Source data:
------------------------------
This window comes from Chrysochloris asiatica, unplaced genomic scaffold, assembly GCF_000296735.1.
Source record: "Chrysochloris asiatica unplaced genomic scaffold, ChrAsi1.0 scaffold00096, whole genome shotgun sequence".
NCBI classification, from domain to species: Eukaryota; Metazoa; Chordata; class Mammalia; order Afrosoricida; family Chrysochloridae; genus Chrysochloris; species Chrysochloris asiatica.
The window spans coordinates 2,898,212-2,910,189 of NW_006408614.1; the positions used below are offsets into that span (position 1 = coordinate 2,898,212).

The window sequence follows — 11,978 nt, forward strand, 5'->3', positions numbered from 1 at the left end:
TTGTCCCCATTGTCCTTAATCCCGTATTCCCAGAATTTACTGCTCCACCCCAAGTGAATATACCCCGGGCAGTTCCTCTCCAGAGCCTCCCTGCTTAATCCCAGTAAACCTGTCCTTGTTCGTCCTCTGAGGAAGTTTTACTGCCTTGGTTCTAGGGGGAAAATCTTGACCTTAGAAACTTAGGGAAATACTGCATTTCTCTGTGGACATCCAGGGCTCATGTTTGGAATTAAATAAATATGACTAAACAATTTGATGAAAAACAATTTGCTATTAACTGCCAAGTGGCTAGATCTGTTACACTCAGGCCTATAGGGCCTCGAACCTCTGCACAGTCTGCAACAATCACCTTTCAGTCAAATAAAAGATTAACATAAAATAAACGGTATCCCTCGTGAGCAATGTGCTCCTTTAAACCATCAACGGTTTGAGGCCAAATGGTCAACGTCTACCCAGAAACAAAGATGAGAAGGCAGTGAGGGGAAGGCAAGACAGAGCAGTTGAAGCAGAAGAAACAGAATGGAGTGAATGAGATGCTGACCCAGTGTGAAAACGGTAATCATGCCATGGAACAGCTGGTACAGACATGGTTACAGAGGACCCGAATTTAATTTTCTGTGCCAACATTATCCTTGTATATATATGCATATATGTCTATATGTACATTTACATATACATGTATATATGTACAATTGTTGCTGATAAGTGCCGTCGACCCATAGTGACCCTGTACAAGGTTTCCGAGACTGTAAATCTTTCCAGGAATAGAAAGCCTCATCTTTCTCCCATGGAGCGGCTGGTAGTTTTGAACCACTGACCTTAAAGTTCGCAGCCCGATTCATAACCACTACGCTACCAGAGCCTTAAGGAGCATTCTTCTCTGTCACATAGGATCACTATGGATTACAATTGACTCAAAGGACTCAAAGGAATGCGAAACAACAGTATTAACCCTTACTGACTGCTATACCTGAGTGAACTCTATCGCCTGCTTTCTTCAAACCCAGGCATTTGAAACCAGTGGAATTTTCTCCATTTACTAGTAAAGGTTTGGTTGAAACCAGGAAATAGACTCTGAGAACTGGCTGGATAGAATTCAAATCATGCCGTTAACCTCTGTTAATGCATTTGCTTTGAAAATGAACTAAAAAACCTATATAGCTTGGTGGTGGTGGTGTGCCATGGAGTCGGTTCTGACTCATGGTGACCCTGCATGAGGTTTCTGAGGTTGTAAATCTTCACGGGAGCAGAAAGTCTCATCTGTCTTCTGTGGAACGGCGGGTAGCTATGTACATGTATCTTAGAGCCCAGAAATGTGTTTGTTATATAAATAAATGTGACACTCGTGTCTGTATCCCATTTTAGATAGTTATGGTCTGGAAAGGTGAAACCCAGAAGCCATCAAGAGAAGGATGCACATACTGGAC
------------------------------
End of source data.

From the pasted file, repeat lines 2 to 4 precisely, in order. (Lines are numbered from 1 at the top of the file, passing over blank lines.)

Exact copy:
Source record: "Chrysochloris asiatica unplaced genomic scaffold, ChrAsi1.0 scaffold00096, whole genome shotgun sequence".
NCBI classification, from domain to species: Eukaryota; Metazoa; Chordata; class Mammalia; order Afrosoricida; family Chrysochloridae; genus Chrysochloris; species Chrysochloris asiatica.
The window spans coordinates 2,898,212-2,910,189 of NW_006408614.1; the positions used below are offsets into that span (position 1 = coordinate 2,898,212).